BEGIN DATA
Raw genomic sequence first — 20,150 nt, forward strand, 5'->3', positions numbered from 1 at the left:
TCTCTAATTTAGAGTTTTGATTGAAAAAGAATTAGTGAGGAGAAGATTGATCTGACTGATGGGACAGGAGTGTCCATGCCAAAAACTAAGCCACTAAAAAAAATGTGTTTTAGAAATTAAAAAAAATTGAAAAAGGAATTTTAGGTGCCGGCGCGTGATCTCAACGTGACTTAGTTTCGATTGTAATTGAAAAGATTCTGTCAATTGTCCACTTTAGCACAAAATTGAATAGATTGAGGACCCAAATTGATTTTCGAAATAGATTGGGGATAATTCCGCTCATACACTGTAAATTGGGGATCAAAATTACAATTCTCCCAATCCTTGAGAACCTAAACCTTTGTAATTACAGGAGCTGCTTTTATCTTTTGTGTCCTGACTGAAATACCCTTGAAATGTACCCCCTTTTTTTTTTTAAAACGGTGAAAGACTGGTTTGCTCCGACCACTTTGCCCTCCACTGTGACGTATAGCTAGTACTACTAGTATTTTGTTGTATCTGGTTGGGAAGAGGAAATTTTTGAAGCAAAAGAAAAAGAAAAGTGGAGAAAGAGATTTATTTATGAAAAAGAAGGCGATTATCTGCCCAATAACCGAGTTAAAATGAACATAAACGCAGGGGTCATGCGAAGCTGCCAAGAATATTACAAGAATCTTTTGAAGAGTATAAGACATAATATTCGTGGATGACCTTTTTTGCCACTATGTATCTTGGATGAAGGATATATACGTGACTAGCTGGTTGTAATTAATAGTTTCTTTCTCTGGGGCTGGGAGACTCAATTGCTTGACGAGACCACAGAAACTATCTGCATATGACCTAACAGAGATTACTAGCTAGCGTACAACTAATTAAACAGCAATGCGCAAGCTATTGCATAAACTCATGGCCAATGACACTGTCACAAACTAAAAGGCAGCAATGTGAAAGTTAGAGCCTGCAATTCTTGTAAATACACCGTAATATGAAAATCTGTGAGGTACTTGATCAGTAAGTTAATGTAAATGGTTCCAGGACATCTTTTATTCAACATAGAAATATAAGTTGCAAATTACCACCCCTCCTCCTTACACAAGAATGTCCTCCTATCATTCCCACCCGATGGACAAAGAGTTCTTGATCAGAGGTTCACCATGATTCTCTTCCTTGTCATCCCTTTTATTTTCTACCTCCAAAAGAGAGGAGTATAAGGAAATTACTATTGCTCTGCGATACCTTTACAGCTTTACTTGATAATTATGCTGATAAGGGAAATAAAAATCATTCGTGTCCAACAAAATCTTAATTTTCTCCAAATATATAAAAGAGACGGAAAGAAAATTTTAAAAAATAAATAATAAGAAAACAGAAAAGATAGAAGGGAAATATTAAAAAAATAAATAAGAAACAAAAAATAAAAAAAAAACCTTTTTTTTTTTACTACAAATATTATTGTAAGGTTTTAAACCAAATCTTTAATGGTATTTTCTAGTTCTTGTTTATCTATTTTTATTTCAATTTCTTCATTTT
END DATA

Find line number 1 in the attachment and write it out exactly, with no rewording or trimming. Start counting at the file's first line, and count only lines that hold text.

Raw genomic sequence first — 20,150 nt, forward strand, 5'->3', positions numbered from 1 at the left: